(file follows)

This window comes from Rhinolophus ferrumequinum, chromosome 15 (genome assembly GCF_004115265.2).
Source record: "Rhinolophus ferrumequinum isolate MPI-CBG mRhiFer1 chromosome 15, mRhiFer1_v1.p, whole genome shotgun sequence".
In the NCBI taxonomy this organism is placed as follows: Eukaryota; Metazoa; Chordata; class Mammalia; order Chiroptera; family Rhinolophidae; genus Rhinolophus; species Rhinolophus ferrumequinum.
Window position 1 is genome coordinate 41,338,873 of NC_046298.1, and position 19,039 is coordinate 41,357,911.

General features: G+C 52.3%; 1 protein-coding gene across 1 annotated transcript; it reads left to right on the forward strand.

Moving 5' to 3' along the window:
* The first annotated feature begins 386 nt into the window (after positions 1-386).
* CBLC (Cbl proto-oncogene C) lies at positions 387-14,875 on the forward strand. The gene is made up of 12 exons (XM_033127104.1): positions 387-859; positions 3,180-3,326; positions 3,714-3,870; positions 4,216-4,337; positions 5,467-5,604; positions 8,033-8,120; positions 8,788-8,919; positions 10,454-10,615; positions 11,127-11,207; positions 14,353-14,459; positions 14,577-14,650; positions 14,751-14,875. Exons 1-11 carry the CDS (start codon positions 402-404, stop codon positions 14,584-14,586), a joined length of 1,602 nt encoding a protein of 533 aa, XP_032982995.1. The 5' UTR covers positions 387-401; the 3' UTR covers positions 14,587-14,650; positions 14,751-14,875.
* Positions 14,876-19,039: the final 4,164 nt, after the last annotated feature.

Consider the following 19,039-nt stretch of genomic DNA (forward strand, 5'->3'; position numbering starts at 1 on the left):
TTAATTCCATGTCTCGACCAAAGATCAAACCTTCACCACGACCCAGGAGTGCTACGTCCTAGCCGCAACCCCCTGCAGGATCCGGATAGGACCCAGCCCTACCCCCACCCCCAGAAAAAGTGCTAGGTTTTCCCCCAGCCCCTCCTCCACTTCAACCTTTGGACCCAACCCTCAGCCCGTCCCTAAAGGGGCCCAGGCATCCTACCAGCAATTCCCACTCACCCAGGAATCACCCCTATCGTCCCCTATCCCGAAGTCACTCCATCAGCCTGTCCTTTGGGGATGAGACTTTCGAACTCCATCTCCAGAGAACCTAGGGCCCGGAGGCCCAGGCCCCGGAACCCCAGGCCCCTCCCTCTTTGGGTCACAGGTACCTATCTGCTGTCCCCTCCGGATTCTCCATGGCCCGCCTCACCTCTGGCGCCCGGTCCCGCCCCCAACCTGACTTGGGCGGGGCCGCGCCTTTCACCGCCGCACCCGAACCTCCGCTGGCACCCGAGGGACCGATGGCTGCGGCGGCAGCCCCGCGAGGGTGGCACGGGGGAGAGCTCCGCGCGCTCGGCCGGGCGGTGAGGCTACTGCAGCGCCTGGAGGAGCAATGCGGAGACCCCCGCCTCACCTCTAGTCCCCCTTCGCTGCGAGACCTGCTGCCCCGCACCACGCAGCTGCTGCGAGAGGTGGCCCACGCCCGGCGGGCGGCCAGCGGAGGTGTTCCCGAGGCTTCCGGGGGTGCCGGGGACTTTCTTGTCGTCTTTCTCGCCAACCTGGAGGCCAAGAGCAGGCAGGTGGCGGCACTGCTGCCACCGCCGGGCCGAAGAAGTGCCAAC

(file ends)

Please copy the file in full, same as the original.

This window comes from Rhinolophus ferrumequinum, chromosome 15 (genome assembly GCF_004115265.2).
Source record: "Rhinolophus ferrumequinum isolate MPI-CBG mRhiFer1 chromosome 15, mRhiFer1_v1.p, whole genome shotgun sequence".
In the NCBI taxonomy this organism is placed as follows: Eukaryota; Metazoa; Chordata; class Mammalia; order Chiroptera; family Rhinolophidae; genus Rhinolophus; species Rhinolophus ferrumequinum.
Window position 1 is genome coordinate 41,338,873 of NC_046298.1, and position 19,039 is coordinate 41,357,911.

General features: G+C 52.3%; 1 protein-coding gene across 1 annotated transcript; it reads left to right on the forward strand.

Moving 5' to 3' along the window:
* The first annotated feature begins 386 nt into the window (after positions 1-386).
* CBLC (Cbl proto-oncogene C) lies at positions 387-14,875 on the forward strand. The gene is made up of 12 exons (XM_033127104.1): positions 387-859; positions 3,180-3,326; positions 3,714-3,870; positions 4,216-4,337; positions 5,467-5,604; positions 8,033-8,120; positions 8,788-8,919; positions 10,454-10,615; positions 11,127-11,207; positions 14,353-14,459; positions 14,577-14,650; positions 14,751-14,875. Exons 1-11 carry the CDS (start codon positions 402-404, stop codon positions 14,584-14,586), a joined length of 1,602 nt encoding a protein of 533 aa, XP_032982995.1. The 5' UTR covers positions 387-401; the 3' UTR covers positions 14,587-14,650; positions 14,751-14,875.
* Positions 14,876-19,039: the final 4,164 nt, after the last annotated feature.

Consider the following 19,039-nt stretch of genomic DNA (forward strand, 5'->3'; position numbering starts at 1 on the left):
TTAATTCCATGTCTCGACCAAAGATCAAACCTTCACCACGACCCAGGAGTGCTACGTCCTAGCCGCAACCCCCTGCAGGATCCGGATAGGACCCAGCCCTACCCCCACCCCCAGAAAAAGTGCTAGGTTTTCCCCCAGCCCCTCCTCCACTTCAACCTTTGGACCCAACCCTCAGCCCGTCCCTAAAGGGGCCCAGGCATCCTACCAGCAATTCCCACTCACCCAGGAATCACCCCTATCGTCCCCTATCCCGAAGTCACTCCATCAGCCTGTCCTTTGGGGATGAGACTTTCGAACTCCATCTCCAGAGAACCTAGGGCCCGGAGGCCCAGGCCCCGGAACCCCAGGCCCCTCCCTCTTTGGGTCACAGGTACCTATCTGCTGTCCCCTCCGGATTCTCCATGGCCCGCCTCACCTCTGGCGCCCGGTCCCGCCCCCAACCTGACTTGGGCGGGGCCGCGCCTTTCACCGCCGCACCCGAACCTCCGCTGGCACCCGAGGGACCGATGGCTGCGGCGGCAGCCCCGCGAGGGTGGCACGGGGGAGAGCTCCGCGCGCTCGGCCGGGCGGTGAGGCTACTGCAGCGCCTGGAGGAGCAATGCGGAGACCCCCGCCTCACCTCTAGTCCCCCTTCGCTGCGAGACCTGCTGCCCCGCACCACGCAGCTGCTGCGAGAGGTGGCCCACGCCCGGCGGGCGGCCAGCGGAGGTGTTCCCGAGGCTTCCGGGGGTGCCGGGGACTTTCTTGTCGTCTTTCTCGCCAACCTGGAGGCCAAGAGCAGGCAGGTGGCGGCACTGCTGCCACCGCCGGGCCGAAGAAGTGCCAAC